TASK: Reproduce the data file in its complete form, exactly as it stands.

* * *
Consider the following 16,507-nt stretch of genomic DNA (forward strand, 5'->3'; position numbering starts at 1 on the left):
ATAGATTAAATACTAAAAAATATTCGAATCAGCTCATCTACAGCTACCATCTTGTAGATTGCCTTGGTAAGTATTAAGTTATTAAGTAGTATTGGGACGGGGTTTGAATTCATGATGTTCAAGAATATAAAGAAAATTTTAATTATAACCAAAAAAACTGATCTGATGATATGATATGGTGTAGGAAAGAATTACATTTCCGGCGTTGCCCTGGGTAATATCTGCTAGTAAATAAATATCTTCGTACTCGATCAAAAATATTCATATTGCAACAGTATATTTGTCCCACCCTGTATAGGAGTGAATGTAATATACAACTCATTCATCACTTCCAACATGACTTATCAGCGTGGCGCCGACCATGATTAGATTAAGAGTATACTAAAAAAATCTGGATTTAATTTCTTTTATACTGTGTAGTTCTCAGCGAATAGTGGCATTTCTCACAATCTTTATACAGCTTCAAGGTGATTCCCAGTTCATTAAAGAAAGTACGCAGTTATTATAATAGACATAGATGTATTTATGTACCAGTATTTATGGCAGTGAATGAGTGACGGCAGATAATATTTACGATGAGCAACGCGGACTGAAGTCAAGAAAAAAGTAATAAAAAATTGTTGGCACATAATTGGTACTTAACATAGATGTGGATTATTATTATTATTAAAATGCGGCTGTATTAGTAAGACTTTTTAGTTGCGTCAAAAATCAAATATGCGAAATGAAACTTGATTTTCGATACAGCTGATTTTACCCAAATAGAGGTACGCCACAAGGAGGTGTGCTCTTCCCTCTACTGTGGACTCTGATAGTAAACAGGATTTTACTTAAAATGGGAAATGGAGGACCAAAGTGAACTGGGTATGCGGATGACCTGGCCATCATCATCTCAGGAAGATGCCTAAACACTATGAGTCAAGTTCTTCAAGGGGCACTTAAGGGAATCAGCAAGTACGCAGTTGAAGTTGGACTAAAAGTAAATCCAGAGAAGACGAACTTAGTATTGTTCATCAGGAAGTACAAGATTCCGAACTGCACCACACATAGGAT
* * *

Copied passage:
Consider the following 16,507-nt stretch of genomic DNA (forward strand, 5'->3'; position numbering starts at 1 on the left):
ATAGATTAAATACTAAAAAATATTCGAATCAGCTCATCTACAGCTACCATCTTGTAGATTGCCTTGGTAAGTATTAAGTTATTAAGTAGTATTGGGACGGGGTTTGAATTCATGATGTTCAAGAATATAAAGAAAATTTTAATTATAACCAAAAAAACTGATCTGATGATATGATATGGTGTAGGAAAGAATTACATTTCCGGCGTTGCCCTGGGTAATATCTGCTAGTAAATAAATATCTTCGTACTCGATCAAAAATATTCATATTGCAACAGTATATTTGTCCCACCCTGTATAGGAGTGAATGTAATATACAACTCATTCATCACTTCCAACATGACTTATCAGCGTGGCGCCGACCATGATTAGATTAAGAGTATACTAAAAAAATCTGGATTTAATTTCTTTTATACTGTGTAGTTCTCAGCGAATAGTGGCATTTCTCACAATCTTTATACAGCTTCAAGGTGATTCCCAGTTCATTAAAGAAAGTACGCAGTTATTATAATAGACATAGATGTATTTATGTACCAGTATTTATGGCAGTGAATGAGTGACGGCAGATAATATTTACGATGAGCAACGCGGACTGAAGTCAAGAAAAAAGTAATAAAAAATTGTTGGCACATAATTGGTACTTAACATAGATGTGGATTATTATTATTATTAAAATGCGGCTGTATTAGTAAGACTTTTTAGTTGCGTCAAAAATCAAATATGCGAAATGAAACTTGATTTTCGATACAGCTGATTTTACCCAAATAGAGGTACGCCACAAGGAGGTGTGCTCTTCCCTCTACTGTGGACTCTGATAGTAAACAGGATTTTACTTAAAATGGGAAATGGAGGACCAAAGTGAACTGGGTATGCGGATGACCTGGCCATCATCATCTCAGGAAGATGCCTAAACACTATGAGTCAAGTTCTTCAAGGGGCACTTAAGGGAATCAGCAAGTACGCAGTTGAAGTTGGACTAAAAGTAAATCCAGAGAAGACGAACTTAGTATTGTTCATCAGGAAGTACAAGATTCCGAACTGCACCACACATAGGAT